Bertelsmann showed the way. Warner Music’s Edgar Bronfman Jr. and Lyor Cohen had the intent of changing the industry, but they fell short because they were too early considering that theirs was an incremental approach. Bertelsmann was even earlier (they sold the old BMG in 2004), but they opted for a radical approach (divesting, then rebuilding), which soon revealed the new shape of the industry’s value chain and made it possible for later followers to succeed with an incremental approach.
Key takeaway: You can succeed with an incremental approach, but only if you’re a follower. An industry needs a leader to show the way, and the leader has to act in a radical way.
The industry never let go of its assets—that is, the songs, the master tapes, and the many other rights at every level of the value chain (check out the list again 👆). People were struggling to understand how exactly you could make money with those, but nobody ever doubted the fact that there was value—and the industry still had the power to enforce those rights with the entities such as Spotify and Google (YouTube) who were willing to play by the rules. Those assets are the buoy that helped the industry navigate the storm.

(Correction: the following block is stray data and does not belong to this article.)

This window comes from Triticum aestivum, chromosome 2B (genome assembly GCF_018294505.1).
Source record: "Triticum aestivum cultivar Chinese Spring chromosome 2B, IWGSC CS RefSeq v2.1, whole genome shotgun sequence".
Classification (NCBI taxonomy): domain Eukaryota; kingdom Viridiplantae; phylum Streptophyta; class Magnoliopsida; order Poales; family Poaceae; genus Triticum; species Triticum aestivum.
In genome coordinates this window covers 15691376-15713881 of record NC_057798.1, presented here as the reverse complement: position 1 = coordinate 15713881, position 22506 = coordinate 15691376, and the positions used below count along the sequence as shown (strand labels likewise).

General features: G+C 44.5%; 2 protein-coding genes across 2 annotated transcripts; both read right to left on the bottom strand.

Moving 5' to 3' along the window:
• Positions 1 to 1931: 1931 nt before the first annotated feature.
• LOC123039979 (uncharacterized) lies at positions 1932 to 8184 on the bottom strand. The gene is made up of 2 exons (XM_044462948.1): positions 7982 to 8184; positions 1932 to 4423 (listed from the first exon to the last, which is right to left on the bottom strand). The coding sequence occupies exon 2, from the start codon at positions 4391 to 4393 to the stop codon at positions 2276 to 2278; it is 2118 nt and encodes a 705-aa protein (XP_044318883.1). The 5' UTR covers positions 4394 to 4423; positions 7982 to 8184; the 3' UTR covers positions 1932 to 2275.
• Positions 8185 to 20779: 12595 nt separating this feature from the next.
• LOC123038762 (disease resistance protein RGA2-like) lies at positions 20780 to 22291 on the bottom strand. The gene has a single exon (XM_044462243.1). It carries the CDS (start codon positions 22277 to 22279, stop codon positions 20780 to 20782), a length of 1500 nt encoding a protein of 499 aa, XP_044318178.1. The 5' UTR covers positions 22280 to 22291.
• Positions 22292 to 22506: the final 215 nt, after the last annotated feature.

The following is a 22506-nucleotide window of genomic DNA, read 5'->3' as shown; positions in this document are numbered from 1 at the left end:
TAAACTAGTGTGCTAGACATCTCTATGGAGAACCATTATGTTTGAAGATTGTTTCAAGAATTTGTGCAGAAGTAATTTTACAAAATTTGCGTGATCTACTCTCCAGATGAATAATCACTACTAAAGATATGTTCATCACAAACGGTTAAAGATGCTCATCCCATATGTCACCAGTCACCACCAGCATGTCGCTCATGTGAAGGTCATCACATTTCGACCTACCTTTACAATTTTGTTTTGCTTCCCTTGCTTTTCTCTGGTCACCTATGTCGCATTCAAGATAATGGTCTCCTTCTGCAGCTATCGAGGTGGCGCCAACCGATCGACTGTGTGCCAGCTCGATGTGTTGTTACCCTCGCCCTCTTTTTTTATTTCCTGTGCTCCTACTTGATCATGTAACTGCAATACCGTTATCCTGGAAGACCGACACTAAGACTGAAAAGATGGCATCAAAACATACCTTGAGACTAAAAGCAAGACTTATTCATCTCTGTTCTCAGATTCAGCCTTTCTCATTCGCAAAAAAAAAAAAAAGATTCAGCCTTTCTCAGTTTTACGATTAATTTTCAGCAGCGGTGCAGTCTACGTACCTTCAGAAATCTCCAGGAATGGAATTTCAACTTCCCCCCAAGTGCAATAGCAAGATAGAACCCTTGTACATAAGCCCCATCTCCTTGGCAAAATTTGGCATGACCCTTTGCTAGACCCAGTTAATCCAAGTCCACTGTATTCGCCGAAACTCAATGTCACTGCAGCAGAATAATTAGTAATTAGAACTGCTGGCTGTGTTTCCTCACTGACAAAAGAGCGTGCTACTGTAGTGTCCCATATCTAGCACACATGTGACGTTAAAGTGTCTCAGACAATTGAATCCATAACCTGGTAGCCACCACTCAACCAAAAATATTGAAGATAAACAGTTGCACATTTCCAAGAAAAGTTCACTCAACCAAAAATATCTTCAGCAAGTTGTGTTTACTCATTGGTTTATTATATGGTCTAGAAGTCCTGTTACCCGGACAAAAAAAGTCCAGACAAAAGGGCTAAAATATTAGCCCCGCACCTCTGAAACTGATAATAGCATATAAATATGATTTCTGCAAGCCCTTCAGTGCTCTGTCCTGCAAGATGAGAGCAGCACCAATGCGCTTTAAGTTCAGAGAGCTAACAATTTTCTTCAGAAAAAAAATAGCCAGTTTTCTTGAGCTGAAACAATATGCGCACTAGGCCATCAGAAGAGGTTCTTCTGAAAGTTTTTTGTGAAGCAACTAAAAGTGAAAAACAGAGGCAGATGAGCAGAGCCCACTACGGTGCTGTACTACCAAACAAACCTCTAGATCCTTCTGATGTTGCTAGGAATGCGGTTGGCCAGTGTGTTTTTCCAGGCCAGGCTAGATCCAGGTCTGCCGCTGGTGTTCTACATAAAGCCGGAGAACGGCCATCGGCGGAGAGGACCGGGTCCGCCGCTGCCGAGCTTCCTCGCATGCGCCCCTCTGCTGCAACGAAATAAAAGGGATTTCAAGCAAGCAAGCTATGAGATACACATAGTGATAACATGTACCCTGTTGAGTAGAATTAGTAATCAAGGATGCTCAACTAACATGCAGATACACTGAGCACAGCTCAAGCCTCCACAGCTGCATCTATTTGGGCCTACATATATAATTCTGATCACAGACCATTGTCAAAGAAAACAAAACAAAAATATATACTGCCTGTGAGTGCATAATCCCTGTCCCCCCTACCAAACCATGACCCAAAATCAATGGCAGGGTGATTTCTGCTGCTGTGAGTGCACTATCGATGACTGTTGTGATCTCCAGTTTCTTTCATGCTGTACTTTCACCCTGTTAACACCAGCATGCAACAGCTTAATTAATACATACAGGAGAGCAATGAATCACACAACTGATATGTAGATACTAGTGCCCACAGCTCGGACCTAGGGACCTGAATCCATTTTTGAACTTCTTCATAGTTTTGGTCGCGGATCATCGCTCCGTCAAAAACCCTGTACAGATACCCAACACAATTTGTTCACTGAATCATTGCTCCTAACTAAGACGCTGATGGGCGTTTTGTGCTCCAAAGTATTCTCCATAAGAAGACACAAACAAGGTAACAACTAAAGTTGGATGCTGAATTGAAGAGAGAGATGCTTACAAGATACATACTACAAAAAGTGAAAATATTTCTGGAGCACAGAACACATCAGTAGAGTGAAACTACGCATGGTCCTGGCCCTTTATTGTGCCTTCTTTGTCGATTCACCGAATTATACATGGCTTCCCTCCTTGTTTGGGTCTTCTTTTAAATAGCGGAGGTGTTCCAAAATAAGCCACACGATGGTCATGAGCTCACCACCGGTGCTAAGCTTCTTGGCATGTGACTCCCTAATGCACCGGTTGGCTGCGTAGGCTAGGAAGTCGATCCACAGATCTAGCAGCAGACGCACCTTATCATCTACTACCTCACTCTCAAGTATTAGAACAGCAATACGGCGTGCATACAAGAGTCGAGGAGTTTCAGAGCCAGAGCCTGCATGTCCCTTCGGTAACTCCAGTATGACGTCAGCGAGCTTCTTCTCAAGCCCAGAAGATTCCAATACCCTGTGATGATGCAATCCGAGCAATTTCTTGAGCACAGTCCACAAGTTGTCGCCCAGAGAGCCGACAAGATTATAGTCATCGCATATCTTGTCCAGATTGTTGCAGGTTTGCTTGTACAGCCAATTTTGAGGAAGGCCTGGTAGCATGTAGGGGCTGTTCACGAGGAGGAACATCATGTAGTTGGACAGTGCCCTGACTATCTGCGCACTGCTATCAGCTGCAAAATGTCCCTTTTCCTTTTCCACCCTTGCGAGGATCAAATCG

Key takeaway: It helped that the key assets were not only owned by players up the stream (in this case, authors and artists) but also by those dominating in the middle (record labels). It bought them the time they needed to figure out the situation and ultimately reposition.
I personally find that there are interesting lessons to be drawn for Europe, where legacy players in old industries are still so strong and influential. Maybe their repositioning, more than startups bursting from the outside, is the key to a successful shift to the Entrepreneurial Age?
What do you think? Are there lessons to be learned in other industries? Is there a playbook for shifting an entire industry when it’s not exactly a new entrant down the stream that’s imposing the pace and the direction, but rather a key player in the middle, like Bertelsmann here?
From Normandy, France 🇫🇷